It is the most condensed form of DNA

It is part of chromosome

Homologous chromosomes are not identical

Homologous sister chromatids are identical

It appears in M phase

It appears in interphase

It is thin and ribbon like structure

It is thin and long structure

A chromosome occurs throughout the cell’s life cycle

A chromatid is created only when the cell passes through mitosis or meiosis stages of cell division

                Fig: Structure of chromosome

                            Fig: Chromatids

Practice Problems

1. The structural element of chromatin is _____________.

  1. histone
  2. nucleosome

(C) acid protein and DNA

(D) nuclear matrix

Solution: Chromatin is a protein-DNA complex found inside the nucleus of eukaryotic cells. The nucleosome is the structural unit of chromatin. The negatively charged DNA strand in the cells wraps tightly around the histone molecules (octamer core) to form a nucleosome. It typically has around 200 base pairs of DNA helix. The nucleosomes form a beads-on-a-string structure which represents chromatin. Hence the correct option is (B).

Fig: Condensation of chromatin to form chromosome

2. Chromosome carrying centromeres at one end is ___________________.

  1. Metacentric
  2. Submetacentric

(C) Acrocentric

(D) Telocentric

Solution: Chromosomes are rod-shaped structures made up of condensed chromatin fibres. The chromosomes are prominent during the metaphase of the cell cycle. They are responsible for the storage and transmission of genetic information to the daughter cells. Centromere is the region of the chromosome where the two chromatids are joined. On the basis of the position of the centromere, chromosomes are of four different types such as metacentric chromosomes, submetacentric chromosomes, acrocentric chromosomes and telocentric chromosomes.

In telocentric chromosomes, the centromere is found in the terminal position and is capped by the telomere. Hence, the correct option is (D).

 Fig: Telocentric chromosome

3. What is the SAT Chromosome?

Answer: Part of the chromosome separated by secondary constriction is called a satellite. Chromosomes having satellites are also known as SAT chromosomes.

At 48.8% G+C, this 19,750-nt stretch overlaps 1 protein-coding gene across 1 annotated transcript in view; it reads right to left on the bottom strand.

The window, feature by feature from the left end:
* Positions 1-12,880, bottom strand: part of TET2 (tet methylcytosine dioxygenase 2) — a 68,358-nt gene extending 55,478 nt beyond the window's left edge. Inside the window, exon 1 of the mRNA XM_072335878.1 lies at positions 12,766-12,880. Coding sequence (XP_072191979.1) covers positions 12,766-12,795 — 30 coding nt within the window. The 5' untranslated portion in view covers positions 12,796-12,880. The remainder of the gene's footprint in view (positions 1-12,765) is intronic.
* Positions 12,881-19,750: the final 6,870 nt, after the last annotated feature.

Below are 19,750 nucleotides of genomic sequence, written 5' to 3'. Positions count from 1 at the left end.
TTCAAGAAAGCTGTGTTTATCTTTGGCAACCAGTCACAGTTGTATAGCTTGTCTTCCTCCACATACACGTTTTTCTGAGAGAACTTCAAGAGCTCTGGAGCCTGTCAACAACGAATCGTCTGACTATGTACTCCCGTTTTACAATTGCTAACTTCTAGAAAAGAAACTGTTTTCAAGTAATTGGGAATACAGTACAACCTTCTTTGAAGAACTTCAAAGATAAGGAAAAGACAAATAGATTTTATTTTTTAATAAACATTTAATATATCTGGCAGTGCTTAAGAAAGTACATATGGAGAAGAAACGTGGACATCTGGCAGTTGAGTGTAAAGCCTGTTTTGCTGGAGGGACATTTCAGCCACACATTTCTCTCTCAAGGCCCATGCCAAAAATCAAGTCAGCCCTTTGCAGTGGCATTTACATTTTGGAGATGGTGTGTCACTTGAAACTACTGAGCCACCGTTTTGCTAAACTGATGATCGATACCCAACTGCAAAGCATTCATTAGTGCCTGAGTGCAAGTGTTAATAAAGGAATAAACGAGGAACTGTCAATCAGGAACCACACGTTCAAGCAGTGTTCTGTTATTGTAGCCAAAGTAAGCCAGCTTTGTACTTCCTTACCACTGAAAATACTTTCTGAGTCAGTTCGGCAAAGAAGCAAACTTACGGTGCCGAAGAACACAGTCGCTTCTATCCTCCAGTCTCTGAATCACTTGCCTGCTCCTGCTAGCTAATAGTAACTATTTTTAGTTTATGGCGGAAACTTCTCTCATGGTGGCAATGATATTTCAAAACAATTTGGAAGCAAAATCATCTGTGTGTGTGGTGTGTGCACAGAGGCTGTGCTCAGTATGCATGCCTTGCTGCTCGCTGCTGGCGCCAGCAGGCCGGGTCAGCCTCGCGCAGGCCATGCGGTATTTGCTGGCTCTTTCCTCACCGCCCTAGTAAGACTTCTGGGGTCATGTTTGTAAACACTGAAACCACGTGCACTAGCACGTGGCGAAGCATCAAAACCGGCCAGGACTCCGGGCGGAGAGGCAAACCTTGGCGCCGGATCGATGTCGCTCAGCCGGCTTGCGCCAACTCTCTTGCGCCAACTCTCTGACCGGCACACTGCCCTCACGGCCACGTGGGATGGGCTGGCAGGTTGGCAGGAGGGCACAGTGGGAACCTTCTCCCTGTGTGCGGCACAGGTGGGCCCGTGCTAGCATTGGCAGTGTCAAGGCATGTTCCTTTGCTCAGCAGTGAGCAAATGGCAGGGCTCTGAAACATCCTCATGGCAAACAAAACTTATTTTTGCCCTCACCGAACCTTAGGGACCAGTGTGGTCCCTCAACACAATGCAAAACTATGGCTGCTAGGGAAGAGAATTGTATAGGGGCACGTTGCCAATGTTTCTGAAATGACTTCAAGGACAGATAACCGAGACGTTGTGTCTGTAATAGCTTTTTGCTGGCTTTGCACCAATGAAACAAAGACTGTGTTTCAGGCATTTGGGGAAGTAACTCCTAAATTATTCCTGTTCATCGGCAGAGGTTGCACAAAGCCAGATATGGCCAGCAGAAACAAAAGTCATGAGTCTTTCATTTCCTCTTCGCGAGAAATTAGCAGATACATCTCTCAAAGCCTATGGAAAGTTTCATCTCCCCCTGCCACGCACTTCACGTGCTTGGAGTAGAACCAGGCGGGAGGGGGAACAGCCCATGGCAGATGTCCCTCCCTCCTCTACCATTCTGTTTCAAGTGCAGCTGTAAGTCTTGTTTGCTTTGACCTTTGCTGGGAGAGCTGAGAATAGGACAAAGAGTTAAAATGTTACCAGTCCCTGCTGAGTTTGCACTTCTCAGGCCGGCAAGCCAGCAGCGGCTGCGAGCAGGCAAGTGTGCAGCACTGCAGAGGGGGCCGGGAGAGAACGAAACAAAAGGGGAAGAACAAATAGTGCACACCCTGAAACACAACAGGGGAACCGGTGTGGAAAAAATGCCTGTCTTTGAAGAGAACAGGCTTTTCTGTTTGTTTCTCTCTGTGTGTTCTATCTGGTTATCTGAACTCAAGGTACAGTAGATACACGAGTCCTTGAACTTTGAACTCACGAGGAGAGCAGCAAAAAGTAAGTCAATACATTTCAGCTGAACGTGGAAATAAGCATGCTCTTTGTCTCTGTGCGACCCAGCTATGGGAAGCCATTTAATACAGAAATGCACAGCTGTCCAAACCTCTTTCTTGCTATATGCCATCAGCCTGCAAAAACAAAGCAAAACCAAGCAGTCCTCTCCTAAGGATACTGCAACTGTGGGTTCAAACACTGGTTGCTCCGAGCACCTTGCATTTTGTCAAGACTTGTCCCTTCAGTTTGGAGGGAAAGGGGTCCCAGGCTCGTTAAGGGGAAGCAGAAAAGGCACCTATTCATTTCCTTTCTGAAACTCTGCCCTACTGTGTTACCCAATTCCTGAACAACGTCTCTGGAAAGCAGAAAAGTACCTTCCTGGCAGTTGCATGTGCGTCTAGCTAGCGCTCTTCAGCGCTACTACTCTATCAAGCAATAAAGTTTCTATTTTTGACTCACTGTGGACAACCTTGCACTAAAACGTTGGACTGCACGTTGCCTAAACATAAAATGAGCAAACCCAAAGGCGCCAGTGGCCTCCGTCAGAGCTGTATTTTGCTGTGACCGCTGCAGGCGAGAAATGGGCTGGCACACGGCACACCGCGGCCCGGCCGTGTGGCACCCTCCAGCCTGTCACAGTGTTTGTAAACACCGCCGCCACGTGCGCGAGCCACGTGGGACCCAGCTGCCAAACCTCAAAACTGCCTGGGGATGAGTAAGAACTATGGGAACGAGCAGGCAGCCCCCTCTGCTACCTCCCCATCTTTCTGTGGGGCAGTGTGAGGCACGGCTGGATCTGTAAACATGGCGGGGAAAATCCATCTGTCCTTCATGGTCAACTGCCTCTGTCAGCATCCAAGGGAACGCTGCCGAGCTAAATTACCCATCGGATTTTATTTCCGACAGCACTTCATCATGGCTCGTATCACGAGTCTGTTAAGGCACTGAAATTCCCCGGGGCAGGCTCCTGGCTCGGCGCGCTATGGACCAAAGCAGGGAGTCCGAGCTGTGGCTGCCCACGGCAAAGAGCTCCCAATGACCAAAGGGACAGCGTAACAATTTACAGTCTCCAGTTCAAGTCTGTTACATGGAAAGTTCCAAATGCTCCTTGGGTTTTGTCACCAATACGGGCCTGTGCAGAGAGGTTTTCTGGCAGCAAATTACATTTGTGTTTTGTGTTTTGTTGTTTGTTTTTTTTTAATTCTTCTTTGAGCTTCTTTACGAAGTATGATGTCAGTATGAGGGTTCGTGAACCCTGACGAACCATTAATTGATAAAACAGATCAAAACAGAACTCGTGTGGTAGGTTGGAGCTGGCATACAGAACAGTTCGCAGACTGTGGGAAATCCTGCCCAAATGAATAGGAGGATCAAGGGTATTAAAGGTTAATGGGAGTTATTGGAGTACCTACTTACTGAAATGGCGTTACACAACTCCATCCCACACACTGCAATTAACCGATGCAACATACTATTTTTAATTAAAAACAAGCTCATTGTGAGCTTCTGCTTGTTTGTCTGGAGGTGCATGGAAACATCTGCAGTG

Fig: Chromosomes with a satellite

4. What is meant by kinetochore?

Answer: Proteinaceous disc shaped structure seen on either side of the centromere is called kinetochore. It helps in cell division. Its role is to allow chromosomal mobility during the anaphase stage of cell division.

          Fig: Kinetochore


1. What is meant by karyotype?
Karyotype represents the complete set of chromosomes (at metaphase stage), in any cell of a species or an individual organism, that are arranged according to length, centromere location and other traits.

                                                      Fig: Human karyotype

2. What are polytene chromosomes?
C.G. Balbiani discovered polytene chromosomes in the salivary glands of Drosophila melanogaster or fruit fly in 1881. Polytene chromosomes are found in the cells of larvae of Drosophila, mosquitoes and midges and are large chromosomes consisting of thousands of DNA strands. Large chromosomes in polytenes are a result of their high DNA content. They are created through multiple rounds of chromosomal DNA replication during interphase without nuclear division. The resulting daughter chromatids do not split apart and remain joined together instead. The larval cells die during metamorphosis because they are unable to go through mitosis.

                           Fig: Polytene chromosome

3. Which are the 2 main types of chromosomes?
There are two basic types of chromosomes present such as sex chromosomes (allosomes) and autosomes (somatic chromosomes). Autosomes control the inheritance of all the characteristics except the sex-linked charcteristics. These are controlled by the allosomes or sex chromosomes. For example, humans possess 22 pairs of autosomes and one pair of sex chromosomes (XX in females and XY in males).

4. Which is considered as the biggest chromosome in human beings?
Chromosome I is the largest chromosome in human beings. The chromosome I possess 2968 genes.